full title Citizen Kane
director Orson Welles
leading actor/actresses Orson Welles, Joseph Cotten, Dorothy Comingore, Everett Sloane
supporting actors/actresses George Coulouris, Ruth Warrick, Agnes Moorehead, Harry Shannon,
William Alland, Ray Collins
type of work Full-length feature film
time and place produced 1940–1941,
awards Academy Award for Best Original Screenplay, New York
Critics Award fo Best Picture
date of release May 1, 1941
producer Orson Welles
setting (time) Approximately 1860 to 1950
setting (place) America
protagonist Charles Foster Kane
major conflict Kane tries to control press coverage of his political
career and suppress his affair with Susan Alexander.
rising action Kane’s political rival, Jim “Boss” Gettys, forces a
showdown between Kane, Kane’s wife, and Susan Alexander in an attempt to
force Kane from the governor’s race.
climax Kane chooses to stay with Susan and sends his wife
away while daring Gettys to expose him by threatening impotently
that he’ll make sure Gettys goes to prison.
falling action The papers are filled with the news of Kane’s “love
nest,” and he loses the election.
themes The difficulty of interpreting a life; the myth of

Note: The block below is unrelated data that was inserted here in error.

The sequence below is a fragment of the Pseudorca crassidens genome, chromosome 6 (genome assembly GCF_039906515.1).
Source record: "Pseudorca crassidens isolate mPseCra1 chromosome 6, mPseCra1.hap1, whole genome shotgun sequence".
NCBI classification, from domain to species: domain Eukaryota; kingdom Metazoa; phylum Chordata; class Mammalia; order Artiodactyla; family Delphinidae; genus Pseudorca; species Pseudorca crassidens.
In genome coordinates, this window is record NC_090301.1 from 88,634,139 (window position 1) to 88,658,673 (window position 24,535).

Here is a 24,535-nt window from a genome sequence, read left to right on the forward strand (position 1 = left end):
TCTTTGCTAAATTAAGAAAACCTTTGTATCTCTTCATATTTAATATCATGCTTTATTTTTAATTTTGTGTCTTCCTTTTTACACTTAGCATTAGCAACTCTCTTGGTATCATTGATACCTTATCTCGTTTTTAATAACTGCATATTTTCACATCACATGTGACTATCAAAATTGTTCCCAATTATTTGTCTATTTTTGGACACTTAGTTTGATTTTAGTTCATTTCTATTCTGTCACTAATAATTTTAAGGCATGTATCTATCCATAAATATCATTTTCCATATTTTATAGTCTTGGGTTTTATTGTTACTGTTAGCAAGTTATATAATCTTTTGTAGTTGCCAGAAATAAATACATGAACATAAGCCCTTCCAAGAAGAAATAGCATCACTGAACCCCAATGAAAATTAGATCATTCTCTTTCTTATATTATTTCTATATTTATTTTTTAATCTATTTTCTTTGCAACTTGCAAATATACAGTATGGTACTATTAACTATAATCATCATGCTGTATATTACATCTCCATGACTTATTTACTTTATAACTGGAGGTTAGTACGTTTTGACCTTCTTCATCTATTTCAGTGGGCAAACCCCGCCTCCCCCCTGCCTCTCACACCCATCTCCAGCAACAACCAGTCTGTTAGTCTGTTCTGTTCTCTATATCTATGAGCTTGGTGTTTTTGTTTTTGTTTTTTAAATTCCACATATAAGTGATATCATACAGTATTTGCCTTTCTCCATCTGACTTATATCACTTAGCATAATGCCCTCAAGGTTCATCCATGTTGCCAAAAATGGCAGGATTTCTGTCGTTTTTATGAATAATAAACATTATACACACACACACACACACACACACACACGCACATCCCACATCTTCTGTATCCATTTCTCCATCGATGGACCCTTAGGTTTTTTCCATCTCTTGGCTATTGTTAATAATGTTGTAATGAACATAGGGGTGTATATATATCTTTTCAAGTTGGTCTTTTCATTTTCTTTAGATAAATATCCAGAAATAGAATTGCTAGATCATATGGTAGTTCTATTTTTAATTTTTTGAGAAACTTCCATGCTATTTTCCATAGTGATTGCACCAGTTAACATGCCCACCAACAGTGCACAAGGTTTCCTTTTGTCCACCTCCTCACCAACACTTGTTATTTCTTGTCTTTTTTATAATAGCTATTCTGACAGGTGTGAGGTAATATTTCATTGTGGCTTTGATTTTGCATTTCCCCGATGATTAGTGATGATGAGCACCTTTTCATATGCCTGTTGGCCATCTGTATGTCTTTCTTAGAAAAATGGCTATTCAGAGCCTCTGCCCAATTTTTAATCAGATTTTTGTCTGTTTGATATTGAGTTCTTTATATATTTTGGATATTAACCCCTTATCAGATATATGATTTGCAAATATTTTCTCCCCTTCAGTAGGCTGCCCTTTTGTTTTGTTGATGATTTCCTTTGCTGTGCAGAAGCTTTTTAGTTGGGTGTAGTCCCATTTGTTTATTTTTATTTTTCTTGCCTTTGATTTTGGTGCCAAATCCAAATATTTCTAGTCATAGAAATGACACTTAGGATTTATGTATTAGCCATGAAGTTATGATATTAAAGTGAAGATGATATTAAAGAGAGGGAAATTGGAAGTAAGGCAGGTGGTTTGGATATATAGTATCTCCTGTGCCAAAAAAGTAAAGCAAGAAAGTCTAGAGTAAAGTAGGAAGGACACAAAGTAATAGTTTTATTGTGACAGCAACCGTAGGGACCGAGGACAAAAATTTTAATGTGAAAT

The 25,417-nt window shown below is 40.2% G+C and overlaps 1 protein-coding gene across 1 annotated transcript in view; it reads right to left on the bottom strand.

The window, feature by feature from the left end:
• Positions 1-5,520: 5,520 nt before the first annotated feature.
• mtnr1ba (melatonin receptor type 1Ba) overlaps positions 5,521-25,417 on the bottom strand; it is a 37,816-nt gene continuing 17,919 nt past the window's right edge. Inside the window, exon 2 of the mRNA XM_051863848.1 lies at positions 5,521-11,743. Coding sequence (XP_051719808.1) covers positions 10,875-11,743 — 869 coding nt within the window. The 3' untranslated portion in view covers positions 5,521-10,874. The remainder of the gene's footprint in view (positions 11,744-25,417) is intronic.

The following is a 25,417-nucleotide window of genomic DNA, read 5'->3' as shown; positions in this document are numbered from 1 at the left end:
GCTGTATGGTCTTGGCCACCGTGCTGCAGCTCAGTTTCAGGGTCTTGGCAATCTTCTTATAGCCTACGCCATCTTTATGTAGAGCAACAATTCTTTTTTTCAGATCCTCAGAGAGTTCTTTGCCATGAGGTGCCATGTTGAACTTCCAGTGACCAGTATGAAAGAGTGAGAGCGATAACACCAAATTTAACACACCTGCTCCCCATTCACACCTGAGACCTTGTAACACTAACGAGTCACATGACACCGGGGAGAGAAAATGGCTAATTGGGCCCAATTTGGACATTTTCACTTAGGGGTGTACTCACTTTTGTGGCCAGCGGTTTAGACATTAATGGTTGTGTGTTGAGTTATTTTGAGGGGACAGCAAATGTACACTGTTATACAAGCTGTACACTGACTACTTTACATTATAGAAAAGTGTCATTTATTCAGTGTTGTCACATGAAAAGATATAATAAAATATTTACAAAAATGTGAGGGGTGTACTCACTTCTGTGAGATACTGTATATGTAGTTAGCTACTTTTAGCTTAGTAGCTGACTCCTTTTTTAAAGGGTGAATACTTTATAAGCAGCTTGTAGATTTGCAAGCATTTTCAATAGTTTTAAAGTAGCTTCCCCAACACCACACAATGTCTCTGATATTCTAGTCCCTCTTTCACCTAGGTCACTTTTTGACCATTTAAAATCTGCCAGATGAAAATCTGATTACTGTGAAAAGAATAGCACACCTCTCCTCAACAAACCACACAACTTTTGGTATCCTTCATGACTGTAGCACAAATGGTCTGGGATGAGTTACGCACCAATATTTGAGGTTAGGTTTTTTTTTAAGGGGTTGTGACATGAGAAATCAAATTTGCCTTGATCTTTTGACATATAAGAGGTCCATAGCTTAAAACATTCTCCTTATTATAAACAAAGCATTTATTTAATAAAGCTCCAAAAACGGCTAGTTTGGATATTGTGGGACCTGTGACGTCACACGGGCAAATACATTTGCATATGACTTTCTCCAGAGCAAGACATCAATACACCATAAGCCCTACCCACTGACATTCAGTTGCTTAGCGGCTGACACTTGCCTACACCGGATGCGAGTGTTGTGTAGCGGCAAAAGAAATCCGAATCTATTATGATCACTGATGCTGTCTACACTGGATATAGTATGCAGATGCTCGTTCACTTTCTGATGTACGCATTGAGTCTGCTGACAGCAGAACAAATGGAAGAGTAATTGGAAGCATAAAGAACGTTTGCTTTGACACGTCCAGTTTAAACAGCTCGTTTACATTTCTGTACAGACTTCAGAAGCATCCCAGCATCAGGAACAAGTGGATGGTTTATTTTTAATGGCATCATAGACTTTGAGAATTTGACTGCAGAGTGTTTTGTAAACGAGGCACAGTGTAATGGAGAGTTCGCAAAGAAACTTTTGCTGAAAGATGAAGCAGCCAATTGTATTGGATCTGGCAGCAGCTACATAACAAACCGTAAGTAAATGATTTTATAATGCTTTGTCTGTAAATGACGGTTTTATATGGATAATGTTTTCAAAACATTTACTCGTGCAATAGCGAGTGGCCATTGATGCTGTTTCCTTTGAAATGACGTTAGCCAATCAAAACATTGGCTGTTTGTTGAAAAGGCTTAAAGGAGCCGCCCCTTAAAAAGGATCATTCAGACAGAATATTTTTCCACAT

the American Dream; the unreliability of memory
motifs Isolation; old age; materialism
symbols Sleds; snow globe; statues
· The snow globe. Also known as the glass ball, the snow
globe first appears in the dying Welles’s hand at the beginning
of the movie and foreshadows the later flashback to his abandonment as
a child. Chronologically, it first makes its appearance in Kane’s life
the night he meets Susan. The snow globe belongs to her and is sitting
on her dressing table. We see it next when Susan leaves Kane and
he destroys her room. After this episode, Kane is left only with
the snow globe, which foreshadows his lonely death.
· Rosebud, the sled. We don’t know its name when we see
it at the scene of young Kane’s abandonment by his mother, but it foreshadows
the film's final scene, when we finally learn the meaning of Kane's
· Crusader, the sled. Given to young Charles Kane by
Thatcher, this sled foreshadows Charles’s later crusading work against Thatcher
and his business enterprises.
· Kane’s statement to Thatcher that if his paper lost
$1 million a year he could still run it for
sixty years. This cocky comment foreshadows Kane’s bankruptcy and
the selling of his assets to Thatcher.
· The scene in which Leland, in conversation with Bernstein, questions
the new staff’s loyalty to Kane. Kane has just stolen them from
the rival paper by offering them more money. Leland wonders if this
is enough to make them loyal to Kane. Leland’s doubts foreshadow
the departures of Leland and Susan from Kane's life.